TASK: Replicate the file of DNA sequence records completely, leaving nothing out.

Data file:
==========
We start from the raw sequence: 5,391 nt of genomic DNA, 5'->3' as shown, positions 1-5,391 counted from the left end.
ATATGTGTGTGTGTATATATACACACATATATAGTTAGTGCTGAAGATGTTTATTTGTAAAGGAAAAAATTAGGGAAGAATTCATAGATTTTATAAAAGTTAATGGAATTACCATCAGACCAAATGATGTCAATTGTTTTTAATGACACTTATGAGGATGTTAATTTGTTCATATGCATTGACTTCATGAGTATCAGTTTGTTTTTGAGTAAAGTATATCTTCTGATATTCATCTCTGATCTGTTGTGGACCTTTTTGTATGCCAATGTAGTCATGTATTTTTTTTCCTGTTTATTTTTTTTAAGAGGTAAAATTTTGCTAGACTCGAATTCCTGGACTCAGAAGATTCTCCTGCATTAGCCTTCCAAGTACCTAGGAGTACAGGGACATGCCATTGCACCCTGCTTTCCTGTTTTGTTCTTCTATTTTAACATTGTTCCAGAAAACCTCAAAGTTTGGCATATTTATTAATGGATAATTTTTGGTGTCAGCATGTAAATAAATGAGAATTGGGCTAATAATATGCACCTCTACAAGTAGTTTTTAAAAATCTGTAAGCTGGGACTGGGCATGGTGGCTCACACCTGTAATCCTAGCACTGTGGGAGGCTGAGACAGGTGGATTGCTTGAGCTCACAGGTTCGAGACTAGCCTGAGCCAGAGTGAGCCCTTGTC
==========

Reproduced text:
We start from the raw sequence: 5,391 nt of genomic DNA, 5'->3' as shown, positions 1-5,391 counted from the left end.
ATATGTGTGTGTGTATATATACACACATATATAGTTAGTGCTGAAGATGTTTATTTGTAAAGGAAAAAATTAGGGAAGAATTCATAGATTTTATAAAAGTTAATGGAATTACCATCAGACCAAATGATGTCAATTGTTTTTAATGACACTTATGAGGATGTTAATTTGTTCATATGCATTGACTTCATGAGTATCAGTTTGTTTTTGAGTAAAGTATATCTTCTGATATTCATCTCTGATCTGTTGTGGACCTTTTTGTATGCCAATGTAGTCATGTATTTTTTTTCCTGTTTATTTTTTTTAAGAGGTAAAATTTTGCTAGACTCGAATTCCTGGACTCAGAAGATTCTCCTGCATTAGCCTTCCAAGTACCTAGGAGTACAGGGACATGCCATTGCACCCTGCTTTCCTGTTTTGTTCTTCTATTTTAACATTGTTCCAGAAAACCTCAAAGTTTGGCATATTTATTAATGGATAATTTTTGGTGTCAGCATGTAAATAAATGAGAATTGGGCTAATAATATGCACCTCTACAAGTAGTTTTTAAAAATCTGTAAGCTGGGACTGGGCATGGTGGCTCACACCTGTAATCCTAGCACTGTGGGAGGCTGAGACAGGTGGATTGCTTGAGCTCACAGGTTCGAGACTAGCCTGAGCCAGAGTGAGCCCTTGTC